and the floor, composed of the same dark wood, was polished to such a state of looking-glass lustre, that no one could possibly have crossed the room in safety, had it not been for the narrow pathways of red carpet, which radiated from the centre towards all points of the compass; two taking the direction of the dining-room and library, which opened from the hall on the right hand side, one leading to the drawing-room on the left, and a fourth running in a straight line towards a red swing-door, on the other side of which, one staircase led up to the bedrooms, and another very short one conducted those who chose to follow, down to the kitchen regions.
In the library, whose windows looked upon the garden, a bright fire was burning, and the ruddy light made even the low, dark wainscoted room look cheerful. Three sides were almost entirely lined with shelves, covered with old volumes, some very handsomely bound, others looking as though a touch would suffice to scatter their pages far and wide.
Over the wide, open fireplace, which was placed directly opposite the door, hung a large oil painting, the massive and richly-gilt frame of which enclosed the portrait of a strikingly handsome boy, in the uniform of the royal navy. His head, which was slightly thrown back, was covered with close rings of chestnut hair ; his eyes were full of restless fire, half mischievous, half defiant; and a small, firmly-closed mouth, aquiline nose, and massive chin, gave an air of proud determi. nation to the whole face. One hand rested on the head of a noble deerhound, which was leaping upon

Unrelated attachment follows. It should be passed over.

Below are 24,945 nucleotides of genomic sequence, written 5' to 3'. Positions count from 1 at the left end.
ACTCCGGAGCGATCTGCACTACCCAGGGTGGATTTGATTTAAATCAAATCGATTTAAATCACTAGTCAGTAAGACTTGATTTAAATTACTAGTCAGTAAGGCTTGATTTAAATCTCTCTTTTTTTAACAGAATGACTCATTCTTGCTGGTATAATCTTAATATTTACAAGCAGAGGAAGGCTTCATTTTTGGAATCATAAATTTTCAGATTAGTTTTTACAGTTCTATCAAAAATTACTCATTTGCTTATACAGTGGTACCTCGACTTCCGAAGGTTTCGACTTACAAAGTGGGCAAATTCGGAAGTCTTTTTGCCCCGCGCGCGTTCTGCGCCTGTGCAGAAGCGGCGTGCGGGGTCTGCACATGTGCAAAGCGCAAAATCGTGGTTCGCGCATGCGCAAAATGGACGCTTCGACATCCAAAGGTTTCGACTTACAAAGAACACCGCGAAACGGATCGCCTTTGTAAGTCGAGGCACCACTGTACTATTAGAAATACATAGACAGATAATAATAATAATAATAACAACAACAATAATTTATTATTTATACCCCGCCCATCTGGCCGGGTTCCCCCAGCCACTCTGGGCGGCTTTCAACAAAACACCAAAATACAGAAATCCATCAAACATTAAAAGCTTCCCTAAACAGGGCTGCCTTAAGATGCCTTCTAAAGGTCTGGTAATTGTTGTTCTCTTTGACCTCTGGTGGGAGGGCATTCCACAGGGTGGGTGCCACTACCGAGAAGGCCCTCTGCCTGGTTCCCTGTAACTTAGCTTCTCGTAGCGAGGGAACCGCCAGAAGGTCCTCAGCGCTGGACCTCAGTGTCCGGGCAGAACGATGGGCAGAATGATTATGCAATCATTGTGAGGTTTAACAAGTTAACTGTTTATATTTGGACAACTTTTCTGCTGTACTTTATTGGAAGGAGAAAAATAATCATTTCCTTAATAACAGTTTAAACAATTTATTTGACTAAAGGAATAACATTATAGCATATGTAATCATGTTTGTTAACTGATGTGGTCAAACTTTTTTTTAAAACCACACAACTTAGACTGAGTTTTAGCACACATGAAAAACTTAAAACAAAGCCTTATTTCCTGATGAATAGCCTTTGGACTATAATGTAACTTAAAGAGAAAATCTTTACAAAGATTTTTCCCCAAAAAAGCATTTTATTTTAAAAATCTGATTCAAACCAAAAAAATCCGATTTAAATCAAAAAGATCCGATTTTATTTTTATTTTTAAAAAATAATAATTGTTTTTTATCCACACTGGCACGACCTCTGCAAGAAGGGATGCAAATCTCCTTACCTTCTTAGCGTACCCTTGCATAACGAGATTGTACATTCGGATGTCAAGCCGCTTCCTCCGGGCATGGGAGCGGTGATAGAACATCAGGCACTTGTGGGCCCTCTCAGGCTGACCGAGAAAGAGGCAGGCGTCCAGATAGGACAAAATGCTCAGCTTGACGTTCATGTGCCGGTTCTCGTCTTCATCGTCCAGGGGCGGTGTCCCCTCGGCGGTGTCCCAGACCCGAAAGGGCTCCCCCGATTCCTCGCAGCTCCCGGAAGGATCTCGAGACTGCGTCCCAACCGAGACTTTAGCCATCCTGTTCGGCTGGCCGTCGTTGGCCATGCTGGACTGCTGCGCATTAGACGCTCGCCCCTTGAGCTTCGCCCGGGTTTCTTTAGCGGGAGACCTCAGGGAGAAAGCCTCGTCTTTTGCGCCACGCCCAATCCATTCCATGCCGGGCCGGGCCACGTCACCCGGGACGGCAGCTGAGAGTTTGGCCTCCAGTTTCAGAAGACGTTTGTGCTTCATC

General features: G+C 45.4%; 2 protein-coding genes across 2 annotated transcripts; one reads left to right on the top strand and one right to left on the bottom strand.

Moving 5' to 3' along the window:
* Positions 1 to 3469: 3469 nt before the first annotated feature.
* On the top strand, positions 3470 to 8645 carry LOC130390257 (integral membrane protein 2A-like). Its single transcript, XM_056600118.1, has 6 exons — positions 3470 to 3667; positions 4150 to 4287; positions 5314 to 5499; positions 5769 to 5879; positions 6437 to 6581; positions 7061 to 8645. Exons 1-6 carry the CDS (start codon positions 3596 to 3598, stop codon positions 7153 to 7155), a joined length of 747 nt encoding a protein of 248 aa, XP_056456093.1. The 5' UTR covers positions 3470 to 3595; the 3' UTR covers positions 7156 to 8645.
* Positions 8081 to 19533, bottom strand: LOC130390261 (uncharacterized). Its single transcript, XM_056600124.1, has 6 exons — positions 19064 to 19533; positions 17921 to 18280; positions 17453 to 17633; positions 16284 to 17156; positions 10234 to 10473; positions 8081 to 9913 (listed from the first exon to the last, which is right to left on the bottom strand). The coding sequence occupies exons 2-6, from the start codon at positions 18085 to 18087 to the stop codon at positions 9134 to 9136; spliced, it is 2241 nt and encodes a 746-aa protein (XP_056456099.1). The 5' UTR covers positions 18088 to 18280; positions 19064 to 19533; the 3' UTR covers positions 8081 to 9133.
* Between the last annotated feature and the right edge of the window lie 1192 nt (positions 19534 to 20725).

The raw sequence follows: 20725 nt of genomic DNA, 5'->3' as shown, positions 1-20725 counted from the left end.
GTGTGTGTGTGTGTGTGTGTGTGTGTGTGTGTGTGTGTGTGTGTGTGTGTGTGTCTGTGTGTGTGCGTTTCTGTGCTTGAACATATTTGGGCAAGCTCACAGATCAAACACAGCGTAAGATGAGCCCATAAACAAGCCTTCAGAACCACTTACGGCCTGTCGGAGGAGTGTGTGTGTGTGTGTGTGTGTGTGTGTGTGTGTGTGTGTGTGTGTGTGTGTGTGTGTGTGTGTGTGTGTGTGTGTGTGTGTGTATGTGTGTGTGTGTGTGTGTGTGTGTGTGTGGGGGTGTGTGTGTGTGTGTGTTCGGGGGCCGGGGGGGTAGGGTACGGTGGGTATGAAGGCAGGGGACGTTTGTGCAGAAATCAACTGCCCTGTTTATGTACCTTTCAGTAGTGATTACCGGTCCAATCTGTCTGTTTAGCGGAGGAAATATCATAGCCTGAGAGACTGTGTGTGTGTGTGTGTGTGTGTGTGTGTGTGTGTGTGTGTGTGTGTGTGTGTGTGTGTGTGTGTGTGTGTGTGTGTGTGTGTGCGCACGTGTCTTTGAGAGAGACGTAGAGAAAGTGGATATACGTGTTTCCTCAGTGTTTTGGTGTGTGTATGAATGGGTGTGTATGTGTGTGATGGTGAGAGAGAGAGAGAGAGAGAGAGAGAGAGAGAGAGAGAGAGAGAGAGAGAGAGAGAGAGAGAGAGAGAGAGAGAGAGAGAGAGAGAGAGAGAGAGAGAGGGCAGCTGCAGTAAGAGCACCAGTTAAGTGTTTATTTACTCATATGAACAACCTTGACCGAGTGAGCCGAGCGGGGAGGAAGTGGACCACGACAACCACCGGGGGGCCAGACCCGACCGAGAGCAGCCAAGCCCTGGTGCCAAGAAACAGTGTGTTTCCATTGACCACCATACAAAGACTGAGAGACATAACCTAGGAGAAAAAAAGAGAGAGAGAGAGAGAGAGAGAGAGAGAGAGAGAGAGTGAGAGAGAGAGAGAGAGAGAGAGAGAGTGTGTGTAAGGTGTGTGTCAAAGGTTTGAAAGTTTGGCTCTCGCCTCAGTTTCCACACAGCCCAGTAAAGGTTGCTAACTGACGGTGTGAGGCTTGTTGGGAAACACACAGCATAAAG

young master. Seated in a large, high-backed chair, her eyes fixed on this portrait, was an old lady of some eighty years, whose features bore a strong resemblance to those so skilfully designed on the canvas before her. In her face, however, the slight look of haughtiness visible on that of the boy, was much more strongly marked. Her cold, dark eyes, aquiline nose, and thin lips, told the tale of such pride as fortunately few are cursed with. Her black hair, thickly mingled with the silver threads of age, was covered by a cap of exquisitely fine Valenciennes lace, and a deep collar of the same costly fabric, fell over the tightly-fitting black velvet dress, which clothed her tall stately figure. Presently she rose, walked slowly to the window, and gazed down the road for a moment; then, uttering a slight exclamation of impatience, she opened a large, heavy cabinet which stood near the window; took out a packet of letters, yellow with age, and began reading them by the firelight.